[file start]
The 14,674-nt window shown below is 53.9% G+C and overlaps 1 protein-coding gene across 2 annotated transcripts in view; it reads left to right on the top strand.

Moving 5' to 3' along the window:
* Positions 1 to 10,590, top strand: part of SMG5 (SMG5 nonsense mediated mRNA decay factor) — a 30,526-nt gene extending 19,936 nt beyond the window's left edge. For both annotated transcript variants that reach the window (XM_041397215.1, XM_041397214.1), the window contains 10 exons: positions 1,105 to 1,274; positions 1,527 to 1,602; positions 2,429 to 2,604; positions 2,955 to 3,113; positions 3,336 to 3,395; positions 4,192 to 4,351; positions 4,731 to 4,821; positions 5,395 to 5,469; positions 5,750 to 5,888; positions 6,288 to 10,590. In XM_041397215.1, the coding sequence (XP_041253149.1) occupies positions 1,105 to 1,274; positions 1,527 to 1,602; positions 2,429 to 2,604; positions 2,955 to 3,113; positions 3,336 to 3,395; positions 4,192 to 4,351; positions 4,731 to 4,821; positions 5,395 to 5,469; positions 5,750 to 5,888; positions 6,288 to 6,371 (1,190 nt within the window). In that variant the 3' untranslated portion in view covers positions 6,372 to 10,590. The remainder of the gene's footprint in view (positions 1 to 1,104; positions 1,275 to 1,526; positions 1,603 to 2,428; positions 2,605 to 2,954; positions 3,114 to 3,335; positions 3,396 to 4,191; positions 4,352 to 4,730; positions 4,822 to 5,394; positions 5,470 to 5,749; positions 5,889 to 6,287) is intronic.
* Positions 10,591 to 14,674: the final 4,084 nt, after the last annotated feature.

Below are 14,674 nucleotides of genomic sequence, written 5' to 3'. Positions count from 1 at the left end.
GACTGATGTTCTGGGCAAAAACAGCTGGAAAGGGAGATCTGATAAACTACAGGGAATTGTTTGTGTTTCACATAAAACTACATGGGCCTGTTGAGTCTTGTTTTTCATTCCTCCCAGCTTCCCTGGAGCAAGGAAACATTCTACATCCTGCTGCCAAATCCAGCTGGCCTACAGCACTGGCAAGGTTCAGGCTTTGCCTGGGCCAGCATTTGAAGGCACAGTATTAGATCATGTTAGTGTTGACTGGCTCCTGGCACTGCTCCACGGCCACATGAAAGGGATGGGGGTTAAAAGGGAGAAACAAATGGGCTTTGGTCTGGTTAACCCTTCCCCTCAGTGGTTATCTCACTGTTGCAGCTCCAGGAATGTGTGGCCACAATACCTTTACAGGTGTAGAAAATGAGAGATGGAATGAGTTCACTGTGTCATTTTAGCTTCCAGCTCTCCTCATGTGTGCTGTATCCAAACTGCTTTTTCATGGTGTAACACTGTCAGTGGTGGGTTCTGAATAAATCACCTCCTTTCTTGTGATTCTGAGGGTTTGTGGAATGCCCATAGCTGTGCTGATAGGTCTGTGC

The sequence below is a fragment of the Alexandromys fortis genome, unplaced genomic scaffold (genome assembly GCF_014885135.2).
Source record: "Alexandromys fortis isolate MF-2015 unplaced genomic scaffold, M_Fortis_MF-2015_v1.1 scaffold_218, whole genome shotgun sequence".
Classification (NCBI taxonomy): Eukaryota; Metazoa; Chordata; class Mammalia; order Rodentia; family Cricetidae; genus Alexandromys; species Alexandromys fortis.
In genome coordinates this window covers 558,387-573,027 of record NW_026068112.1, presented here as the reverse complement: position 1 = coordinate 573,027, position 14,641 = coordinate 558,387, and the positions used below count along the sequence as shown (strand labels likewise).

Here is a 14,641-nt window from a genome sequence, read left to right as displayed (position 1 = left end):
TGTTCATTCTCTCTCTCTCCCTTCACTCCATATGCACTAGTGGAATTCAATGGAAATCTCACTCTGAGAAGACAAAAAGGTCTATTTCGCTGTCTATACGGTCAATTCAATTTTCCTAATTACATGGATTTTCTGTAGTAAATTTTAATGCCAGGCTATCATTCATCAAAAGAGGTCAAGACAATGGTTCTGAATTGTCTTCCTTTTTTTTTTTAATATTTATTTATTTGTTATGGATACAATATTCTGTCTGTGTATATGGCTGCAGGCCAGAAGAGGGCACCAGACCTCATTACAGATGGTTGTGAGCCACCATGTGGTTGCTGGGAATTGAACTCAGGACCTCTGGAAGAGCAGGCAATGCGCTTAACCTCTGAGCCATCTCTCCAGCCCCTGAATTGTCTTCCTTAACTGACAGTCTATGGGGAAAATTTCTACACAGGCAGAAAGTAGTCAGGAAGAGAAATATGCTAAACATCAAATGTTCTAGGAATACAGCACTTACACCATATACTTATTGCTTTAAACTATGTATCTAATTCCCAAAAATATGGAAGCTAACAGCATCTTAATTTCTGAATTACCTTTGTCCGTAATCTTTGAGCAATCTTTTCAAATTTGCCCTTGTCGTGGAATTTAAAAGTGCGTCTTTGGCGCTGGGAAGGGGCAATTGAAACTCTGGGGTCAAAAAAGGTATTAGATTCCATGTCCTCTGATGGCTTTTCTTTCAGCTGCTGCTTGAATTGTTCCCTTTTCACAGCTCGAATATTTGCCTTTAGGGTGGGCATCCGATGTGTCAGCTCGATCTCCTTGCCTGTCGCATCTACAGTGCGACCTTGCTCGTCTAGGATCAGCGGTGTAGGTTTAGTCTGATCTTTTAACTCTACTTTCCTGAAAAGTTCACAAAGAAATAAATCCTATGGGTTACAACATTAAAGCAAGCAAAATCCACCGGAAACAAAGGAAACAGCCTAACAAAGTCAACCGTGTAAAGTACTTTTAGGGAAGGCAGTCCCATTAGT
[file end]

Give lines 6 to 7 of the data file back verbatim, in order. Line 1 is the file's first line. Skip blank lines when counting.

GACTGATGTTCTGGGCAAAAACAGCTGGAAAGGGAGATCTGATAAACTACAGGGAATTGTTTGTGTTTCACATAAAACTACATGGGCCTGTTGAGTCTTGTTTTTCATTCCTCCCAGCTTCCCTGGAGCAAGGAAACATTCTACATCCTGCTGCCAAATCCAGCTGGCCTACAGCACTGGCAAGGTTCAGGCTTTGCCTGGGCCAGCATTTGAAGGCACAGTATTAGATCATGTTAGTGTTGACTGGCTCCTGGCACTGCTCCACGGCCACATGAAAGGGATGGGGGTTAAAAGGGAGAAACAAATGGGCTTTGGTCTGGTTAACCCTTCCCCTCAGTGGTTATCTCACTGTTGCAGCTCCAGGAATGTGTGGCCACAATACCTTTACAGGTGTAGAAAATGAGAGATGGAATGAGTTCACTGTGTCATTTTAGCTTCCAGCTCTCCTCATGTGTGCTGTATCCAAACTGCTTTTTCATGGTGTAACACTGTCAGTGGTGGGTTCTGAATAAATCACCTCCTTTCTTGTGATTCTGAGGGTTTGTGGAATGCCCATAGCTGTGCTGATAGGTCTGTGC

The sequence below is a fragment of the Alexandromys fortis genome, unplaced genomic scaffold (genome assembly GCF_014885135.2).